Cars have gone from a “get me from point A to point B by burning gas” mode of transportation to a dream project for innovative techies. Cars can now run on electricity, be summoned by smartphone apps in cities all over the world, and are being developed to navigate without a human behind the wheel.
And now, they can be 3D printed too.
Two companies recently announced the release of LSEV, a small electric car whose every visible component is 3D printed except the chassis, seats, and glass. At just eight feet long, four feet wide, and five feet high, the LSEV looks a lot like a Smart Car, but is even a little bit smaller.
LSEV is the brainchild of Shanghai-based 3D printing materials company Polymaker and Turin, Italy-based electric car startup XEV. The car reportedly has a max of 43 miles per hour and can go up to 93 miles on one charge. The relatively slow speed means LSEV won’t be much use for highway driving, but the 93-mile range will allow for a good amount of city or local driving.
A great example of a vehicle that drives a lot but doesn’t drive too fast is your neighborhood mail delivery truck. As it happens, one of LSEV’s first large orders came from Poste Italiane. The Italian postal service provider reportedly wants 5,000 3D printed electric cars. An additional 2,000 LSEVs have already been ordered by ARVAL, a car-leasing company owned by French banking group BNP Paribas.
While LSEV isn’t the first-ever 3D printed car—American companies Local Motors and Divergent 3D each have their own versions—it is being marketed as the first one that’s mass-producible.
LSEV’s production is scheduled to start in late 2018, with the first deliveries for the European orders taking place by mid-2019 at a price of $10,000 apiece. Printing the parts for one car and assembling them into a finished product currently takes three days.
This may sound like a long time compared to, say, 3D printing an entire house in one day, but it’s about on par with the time it takes to manufacture a regular car, estimated to be 30-35 hours. Just trade out stamping, welding, and painting for printing, metals and rubber for enhanced nylon, polylactic acid, and rubber-like thermoplastic polyurethane.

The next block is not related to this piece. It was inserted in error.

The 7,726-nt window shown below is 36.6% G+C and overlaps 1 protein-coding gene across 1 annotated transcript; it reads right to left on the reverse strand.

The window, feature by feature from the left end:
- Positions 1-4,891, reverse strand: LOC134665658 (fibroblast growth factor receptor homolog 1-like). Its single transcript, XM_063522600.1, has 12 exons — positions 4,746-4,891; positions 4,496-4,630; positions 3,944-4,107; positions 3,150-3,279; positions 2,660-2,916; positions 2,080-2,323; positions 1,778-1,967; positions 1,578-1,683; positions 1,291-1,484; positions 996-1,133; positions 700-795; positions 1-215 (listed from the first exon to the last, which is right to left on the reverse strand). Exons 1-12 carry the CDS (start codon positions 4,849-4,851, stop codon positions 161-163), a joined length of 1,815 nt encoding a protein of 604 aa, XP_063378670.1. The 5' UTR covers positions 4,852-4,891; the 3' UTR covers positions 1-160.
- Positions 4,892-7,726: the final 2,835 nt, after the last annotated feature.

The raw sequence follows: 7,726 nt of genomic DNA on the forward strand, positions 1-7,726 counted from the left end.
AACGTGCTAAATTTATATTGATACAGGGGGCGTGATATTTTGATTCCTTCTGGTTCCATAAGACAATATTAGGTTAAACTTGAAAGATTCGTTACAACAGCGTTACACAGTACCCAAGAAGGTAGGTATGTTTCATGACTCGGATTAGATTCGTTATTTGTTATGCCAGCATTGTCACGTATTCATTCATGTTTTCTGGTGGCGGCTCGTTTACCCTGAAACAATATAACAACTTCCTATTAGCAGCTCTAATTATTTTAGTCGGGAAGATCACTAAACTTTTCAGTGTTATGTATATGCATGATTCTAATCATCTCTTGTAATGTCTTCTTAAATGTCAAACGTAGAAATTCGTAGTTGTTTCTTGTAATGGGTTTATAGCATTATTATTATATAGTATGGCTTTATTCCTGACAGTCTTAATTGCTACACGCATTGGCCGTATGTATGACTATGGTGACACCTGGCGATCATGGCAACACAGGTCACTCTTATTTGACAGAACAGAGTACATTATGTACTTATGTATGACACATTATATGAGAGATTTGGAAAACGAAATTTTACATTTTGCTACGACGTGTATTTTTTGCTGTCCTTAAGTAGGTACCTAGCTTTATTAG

Even if a lot of time isn’t saved in LSEV’s manufacturing, with just 57 parts, it’s undeniably simpler than regular cars, which average over 20,000 parts (that’s counting every last screw and bolt).
Many cities around the world have been built in such a way that cars are an indispensable part of them, especially in the US. Being able to produce cars more quickly and cheaply, then, is mostly a good thing, especially when the cars are electric.
But taking a longer-term view, it’s worth considering whether faster, cheaper, simpler car production will serve us down the road. One glimpse of highways or city streets packed bumper-to-bumper with honking, stressed-out drivers is enough to make you wonder if there’s a better way.
Of course, this doesn’t mean innovation in the auto world is going to grind to a halt. But it’s nice to think there are likely people out there working on 3D printed electric bikes, better public transit, and new car sharing and ride hailing solutions, too.
Image Credit: Polymaker